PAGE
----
On Happiness

Submitted by Joyce Hollyday on May 20, 2011 - 12:13pm
The dilemma and the challenge

I suppose it’s telling that I received a request over a month ago to write a blog about happiness, and I’m just now getting to it. I don’t much care for the word happiness. In our day, it seems to get confused with wealth, or success, or prestige. With being beautiful, or young (preferably both). And more and more, with being entertained.

The message seems to be that we’ll be happy if we just own enough stuff and look the part. And if that doesn’t work, we can feel better about ourselves by being voyeurs through the media of those whose lives (real or invented) are really dysfunctional and violent and scandalous. Why live our own lives when we can find round-the-clock laughs from the misery of others?

So, an hour ago I was plucking beetles off the potato plants. A light mist draped the mountains that ring the small farm where I live with friends. My dogs Sophie and Micah were romping together in the pasture, tussling playfully. And I thought, “I’m happy.”

Now, I realized immediately that if I were plucking potato beetles in the middle of the day under a scorching sun, or if I had to support a family as a potato beetle plucker, my sense of happiness would evaporate rather quickly. But I knew as I made my way down the rows that I would be coming inside and going straight to my computer to write a blog about happiness. In addition to being a potato beetle plucker, I am a writer, pastor, teacher, sister, aunt, community member, friend…

So perhaps happiness has something to do with balance. And contributing. And connection. I was plucking beetles from plants that grew from potato eyes that someone else put in the soil. Others help to water and weed, and we’ll all share the bounty of the harvest when the potatoes are ready.  So stooping to pluck a beetle is not an act in isolation but a gesture of community and shared destiny. We’ll eat well from the potatoes and tomatoes, zucchini and peppers, onions and okra, because we have tended them together.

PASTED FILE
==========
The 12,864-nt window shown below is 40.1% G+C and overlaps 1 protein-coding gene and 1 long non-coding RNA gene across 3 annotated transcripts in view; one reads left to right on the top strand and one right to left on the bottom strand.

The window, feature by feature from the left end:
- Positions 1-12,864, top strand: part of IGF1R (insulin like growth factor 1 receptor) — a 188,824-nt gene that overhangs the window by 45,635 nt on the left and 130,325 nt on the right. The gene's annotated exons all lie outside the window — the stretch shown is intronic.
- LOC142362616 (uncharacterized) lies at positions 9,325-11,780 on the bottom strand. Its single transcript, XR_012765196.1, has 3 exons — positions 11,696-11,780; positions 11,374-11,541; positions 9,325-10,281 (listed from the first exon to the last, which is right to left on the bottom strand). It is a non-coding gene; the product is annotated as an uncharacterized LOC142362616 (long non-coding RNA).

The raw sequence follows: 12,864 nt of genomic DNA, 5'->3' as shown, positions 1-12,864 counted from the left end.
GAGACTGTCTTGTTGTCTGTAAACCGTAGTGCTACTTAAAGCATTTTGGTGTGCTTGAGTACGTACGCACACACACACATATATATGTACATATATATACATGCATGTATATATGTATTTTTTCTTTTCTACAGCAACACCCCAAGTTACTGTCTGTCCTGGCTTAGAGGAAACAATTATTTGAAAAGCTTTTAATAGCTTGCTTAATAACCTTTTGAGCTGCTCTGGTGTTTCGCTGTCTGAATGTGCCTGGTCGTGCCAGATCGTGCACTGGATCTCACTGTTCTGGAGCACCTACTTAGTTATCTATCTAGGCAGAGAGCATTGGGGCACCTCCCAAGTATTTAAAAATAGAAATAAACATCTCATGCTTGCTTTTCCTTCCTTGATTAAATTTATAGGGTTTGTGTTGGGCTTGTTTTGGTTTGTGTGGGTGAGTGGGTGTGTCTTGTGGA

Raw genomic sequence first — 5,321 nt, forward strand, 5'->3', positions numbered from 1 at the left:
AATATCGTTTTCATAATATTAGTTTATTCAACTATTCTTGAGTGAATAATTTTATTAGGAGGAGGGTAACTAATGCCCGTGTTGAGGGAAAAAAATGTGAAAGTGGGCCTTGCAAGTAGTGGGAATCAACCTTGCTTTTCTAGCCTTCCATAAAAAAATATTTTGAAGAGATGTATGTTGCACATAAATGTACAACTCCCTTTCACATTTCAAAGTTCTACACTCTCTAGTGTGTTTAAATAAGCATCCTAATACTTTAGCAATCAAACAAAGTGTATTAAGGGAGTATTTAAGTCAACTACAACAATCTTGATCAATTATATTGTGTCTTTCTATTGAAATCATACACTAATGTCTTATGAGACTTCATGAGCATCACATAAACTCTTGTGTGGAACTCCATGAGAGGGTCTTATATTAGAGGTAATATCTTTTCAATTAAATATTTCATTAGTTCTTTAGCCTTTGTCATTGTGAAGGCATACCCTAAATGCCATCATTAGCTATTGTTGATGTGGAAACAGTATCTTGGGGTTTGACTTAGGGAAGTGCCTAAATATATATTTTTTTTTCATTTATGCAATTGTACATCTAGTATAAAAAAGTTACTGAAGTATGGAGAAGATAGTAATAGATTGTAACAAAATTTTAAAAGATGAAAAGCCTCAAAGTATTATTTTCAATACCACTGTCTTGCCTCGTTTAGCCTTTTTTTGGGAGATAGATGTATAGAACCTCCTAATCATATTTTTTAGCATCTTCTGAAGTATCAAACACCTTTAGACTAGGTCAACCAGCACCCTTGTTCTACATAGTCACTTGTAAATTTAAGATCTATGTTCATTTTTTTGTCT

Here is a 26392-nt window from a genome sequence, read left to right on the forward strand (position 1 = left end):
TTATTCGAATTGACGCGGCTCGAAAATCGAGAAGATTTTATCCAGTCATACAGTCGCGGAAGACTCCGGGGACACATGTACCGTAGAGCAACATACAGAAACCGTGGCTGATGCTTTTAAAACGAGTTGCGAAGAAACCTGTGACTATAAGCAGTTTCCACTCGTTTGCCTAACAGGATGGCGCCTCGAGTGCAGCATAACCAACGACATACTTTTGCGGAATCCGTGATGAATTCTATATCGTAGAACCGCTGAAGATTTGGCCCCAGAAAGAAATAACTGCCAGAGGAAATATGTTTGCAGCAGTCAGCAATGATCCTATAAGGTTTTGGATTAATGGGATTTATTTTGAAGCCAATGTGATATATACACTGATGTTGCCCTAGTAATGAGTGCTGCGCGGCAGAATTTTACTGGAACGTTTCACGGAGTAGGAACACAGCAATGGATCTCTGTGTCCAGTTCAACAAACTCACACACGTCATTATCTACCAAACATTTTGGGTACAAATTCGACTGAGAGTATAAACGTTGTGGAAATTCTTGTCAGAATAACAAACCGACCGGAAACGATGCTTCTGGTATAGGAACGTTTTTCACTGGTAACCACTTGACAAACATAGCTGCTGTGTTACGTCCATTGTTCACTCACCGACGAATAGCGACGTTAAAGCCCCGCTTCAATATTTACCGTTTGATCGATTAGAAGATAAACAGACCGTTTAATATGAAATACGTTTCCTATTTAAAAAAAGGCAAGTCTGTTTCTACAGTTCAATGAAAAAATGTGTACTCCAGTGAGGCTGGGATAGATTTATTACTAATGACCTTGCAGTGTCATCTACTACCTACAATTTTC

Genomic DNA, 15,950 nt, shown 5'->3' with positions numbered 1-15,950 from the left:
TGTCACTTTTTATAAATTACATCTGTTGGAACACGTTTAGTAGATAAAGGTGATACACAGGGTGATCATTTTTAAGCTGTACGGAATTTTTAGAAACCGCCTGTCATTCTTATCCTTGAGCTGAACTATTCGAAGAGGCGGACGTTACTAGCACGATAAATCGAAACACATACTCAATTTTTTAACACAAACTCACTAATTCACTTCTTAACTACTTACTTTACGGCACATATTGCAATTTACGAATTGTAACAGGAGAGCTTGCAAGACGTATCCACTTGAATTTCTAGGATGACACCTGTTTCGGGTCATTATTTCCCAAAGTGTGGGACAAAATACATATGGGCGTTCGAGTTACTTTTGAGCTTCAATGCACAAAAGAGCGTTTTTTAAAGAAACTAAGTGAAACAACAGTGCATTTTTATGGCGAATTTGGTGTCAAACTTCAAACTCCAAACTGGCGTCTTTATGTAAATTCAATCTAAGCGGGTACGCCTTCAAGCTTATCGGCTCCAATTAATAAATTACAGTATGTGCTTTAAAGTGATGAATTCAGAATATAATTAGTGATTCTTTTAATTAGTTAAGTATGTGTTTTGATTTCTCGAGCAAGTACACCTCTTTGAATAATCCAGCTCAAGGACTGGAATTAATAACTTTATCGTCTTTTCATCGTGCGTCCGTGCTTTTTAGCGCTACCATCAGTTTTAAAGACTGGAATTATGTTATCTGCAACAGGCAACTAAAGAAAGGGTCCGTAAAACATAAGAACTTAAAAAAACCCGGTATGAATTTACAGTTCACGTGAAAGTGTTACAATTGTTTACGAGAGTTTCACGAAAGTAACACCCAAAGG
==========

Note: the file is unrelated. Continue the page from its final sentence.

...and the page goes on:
It’s difficult to stay connected and in balance when we are obsessed with wealth, or success, or prestige. Or even with doing good in the world. Especially if we're constantly distracted by mindless "entertainment." Increasingly, I think a major key to happiness is simply slowing down. Doing the things that really matter. Staying in touch with the people who are committed to us through thick and thin. And learning to play like two dogs tussling joyfully in a pasture.

Tonight we’ll host a surprise birthday party for one of my co-pastors. There will be feasting and storytelling and music on guitar and hammered dulcimer. If we’re lucky, there may even be dancing on the farmhouse porch. I can’t think of anywhere else I’d rather be.

Dear Joyce, Thank you so much

Dear Joyce,

Thank you so much for this window in to your life. I live in a city and can't imagine plucking potato beetles in the shadow of mountains on a communal farm but it sounds so beautiful. Reading your post reminds me again how important it is to take a moment to reflect. To recognise that the most simple and concrete moments often make for the happiest.

I hope your party was glorious filled with dance and laughter!





The party was indeed glorious. Ken, the friend who was feted, was totally surprised; the potluck feast was delicious; and my musician frends put together "top songs" from significant years of Ken's life, which we all sang along with--a great trip down memory lane.

I lived for 15 years in inner-city Washington, DC, and while the things that made me happy then were significantly different, I believe that we can find happiness wherever we find ourselves. Every chosen home comes with tradeoffs and gifts. I have loved city living, and now I love rural living. You're right that reflecting on the choices and gifts is at the heart of happiness.

All the best to you,